familygreen2.gif (5638 bytes)

wpe6.jpg (9625 bytes)

  A Web-site for Everyday Bicyclists.

Page One Site Map FAQs About
  Bicycling Life

Page One

About Our Site

News And Views

Issues & Editorials

Bicycling "How-To"s

Solutions for Little Problems,
Adjustments, and Repairs.

Practical Cycling

Using Bikes in Everyday Life
Commuting & Errands

Touring & Recreation

Cycling for Fun & Health

Safety Skills

Street Smarts for Bicyclists
Safety Issues

Effective Advocacy

Advancing Cycling Issues
Getting Involved


Position Papers
Research and
Source Documents




tl-w.gif (842 bytes)tr-w.gif (841 bytes)Frank 'N Fred

In which Fred hears about riding in winter.

Hey Frank, buddy! What are you doing on that bike? Aren't you cold?

Hi, Fred. Oh, this isn't so cold. It's over forty degrees today! This is easy to handle if you dress right. We talked about this, remember?

Shoot, I'm almost shivering just sitting here in the Rambler! Course, the old heater doesn't work like it used to, and the duct tape on that window's kind of loose, but still! You won't get me out on a bike in weather like this! When it gets this cold, it's only natural to take the car.

That's interesting. The whole human race has been pretty unnatural for a long, long time, then! I've always thought cars were kind of unnatural! Fred, if you got out of the car and got your blood pumping, you'd be plenty warm.

Man, you're really something. So when do you stop riding? Christmas?

Oh, I ride a lot less in the winter, I admit, but I don't guess I ever really stop. If the roads are dry, I'll occasionally ride down into the 20s. And it's even possible to ride on snow - but please, be very, very careful if you try it!

Hey, don't worry about me trying it! Shoot, how come you don't fall on every patch of ice?

Well, you've got to be careful, and it's not just ice! You have to watch where you're going, and try to avoid the slippery stuff, if possible. Ice, wet leaves, wet steel are all very slippery. But if you can't avoid them, coast over slippery spots, perfectly straight and steady and you should do fine. Of course, on a bad surface, it's better to ride slow, and avoid traffic.

So if you're on something slippery, you hit the brakes to slow down?

No, you don't hit the brakes! Just coast! Sudden moves like braking or turning skid the bike.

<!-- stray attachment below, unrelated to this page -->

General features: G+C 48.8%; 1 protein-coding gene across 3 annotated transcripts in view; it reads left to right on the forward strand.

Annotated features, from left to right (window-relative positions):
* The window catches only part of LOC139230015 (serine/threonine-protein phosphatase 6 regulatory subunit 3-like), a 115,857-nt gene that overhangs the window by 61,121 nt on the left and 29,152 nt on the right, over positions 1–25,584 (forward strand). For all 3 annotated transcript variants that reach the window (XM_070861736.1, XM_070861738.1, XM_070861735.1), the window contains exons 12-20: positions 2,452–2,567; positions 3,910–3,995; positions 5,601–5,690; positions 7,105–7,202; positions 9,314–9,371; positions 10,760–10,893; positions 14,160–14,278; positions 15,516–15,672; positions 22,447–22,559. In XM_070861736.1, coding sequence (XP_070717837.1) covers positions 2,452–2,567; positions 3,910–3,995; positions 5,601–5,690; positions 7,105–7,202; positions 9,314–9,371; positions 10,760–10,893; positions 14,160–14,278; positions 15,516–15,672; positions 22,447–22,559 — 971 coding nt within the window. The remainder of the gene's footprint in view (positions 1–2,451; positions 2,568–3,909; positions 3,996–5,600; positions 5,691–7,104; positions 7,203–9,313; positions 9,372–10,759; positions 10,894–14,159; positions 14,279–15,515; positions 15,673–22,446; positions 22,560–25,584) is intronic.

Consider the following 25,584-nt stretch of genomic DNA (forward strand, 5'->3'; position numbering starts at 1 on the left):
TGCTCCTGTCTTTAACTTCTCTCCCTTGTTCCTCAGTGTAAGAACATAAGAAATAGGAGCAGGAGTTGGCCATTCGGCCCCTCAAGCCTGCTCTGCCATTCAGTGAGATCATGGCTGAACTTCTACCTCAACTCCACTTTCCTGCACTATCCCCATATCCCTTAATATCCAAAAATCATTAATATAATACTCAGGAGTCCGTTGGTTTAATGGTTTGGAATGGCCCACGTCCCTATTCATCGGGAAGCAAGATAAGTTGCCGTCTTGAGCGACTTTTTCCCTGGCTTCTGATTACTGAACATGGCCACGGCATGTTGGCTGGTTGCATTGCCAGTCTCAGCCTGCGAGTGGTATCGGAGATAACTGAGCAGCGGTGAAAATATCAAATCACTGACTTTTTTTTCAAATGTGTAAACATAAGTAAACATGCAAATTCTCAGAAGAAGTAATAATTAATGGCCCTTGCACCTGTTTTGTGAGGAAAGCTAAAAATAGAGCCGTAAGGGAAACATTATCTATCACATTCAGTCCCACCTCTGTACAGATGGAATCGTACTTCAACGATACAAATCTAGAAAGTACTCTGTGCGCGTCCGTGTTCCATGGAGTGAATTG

Great. So I can't brake and I can't turn. See why I don't ride in winter?

But you have to know this even in July! There's always the possibility of a slippery patch - like loose gravel, for instance.

And I don't mean to say you can't ever brake or turn. You just brake or turn carefully when it's slippery. If it's really bad, be ready a to put a foot down. And whatever you do, don't let the front wheel skid. Do most of your braking in the back.

Front wheel, back wheel, what's the difference?

If the back wheel skids, the bike will wiggle a bit, but you probably won't fall. If the front wheel skids, you'll fall immediately! Steering the front wheel is what keeps you balanced.

Look, Fred, I'm not telling you to plow through the snow in traffic. But a good rider can certainly ride in less than perfect conditions. Actually, it's not the cold that stops the most dedicated cyclists. It's the darkness. It gets dark so early in the winter.

You don't ride in the dark?

Oh, I ride in the dark, but lots of people don't. I think most people aren't willing to buy a decent headlight for their bikes. Take a look at my headlight. See? I've actually got several I can use, plus taillights and reflectors. We'll have to talk about lights someday.

But cars have headlights. They should see you. Why do you need lights?

Well, it's illegal to ride at night without them - but, sad to say, most police officers ignore cyclists who break laws. More important, it's foolish and dangerous to ride without lights. How am I going to avoid road hazards if I can't see them? I might hit a pothole or something worse.

Yeah, I guess you wouldn't want to fall and bend your good bike.

Oh, I don't want to fall even on a bad bike! But that points out another tip: there are many people who keep a special bike for winter. It can be neat to visit a thrift shop or garage sale and pick up a "beater bike" to fix up for winter. I once got a nice one for just $12! You might even find an old three-speed. Those hub gears aren't bothered by slush and salt. You can fix it up with big fenders and good lights. Some guys even stud their tires for when it's really slick!

Wow, studded tires on a bike! I'd never think of that! Where do you come up with these ideas?

Actually, the best place I know for winter ideas is the Icebike website. It's devoted to people who ride through the winter, no matter what! Whether or not you ride through blizzards, you might find it interesting. It's on the web at

But even if you don't get a special bike, you can still ride in the cold and enjoy it. There are lots of days when the roads are dry, even in winter. Just dress right, watch the road surface, and light up at night. Oh, yes, one more tip...

Yeah? What else?

Stay vertical, Fred.

- Frank Krygowski

bl-w.gif (843 bytes)br-w.gif (842 bytes)

By Frank Krygowski











Home About This Site Email the Editor Submissions Sponsors
Copyright 1999 Bicycling Life Website.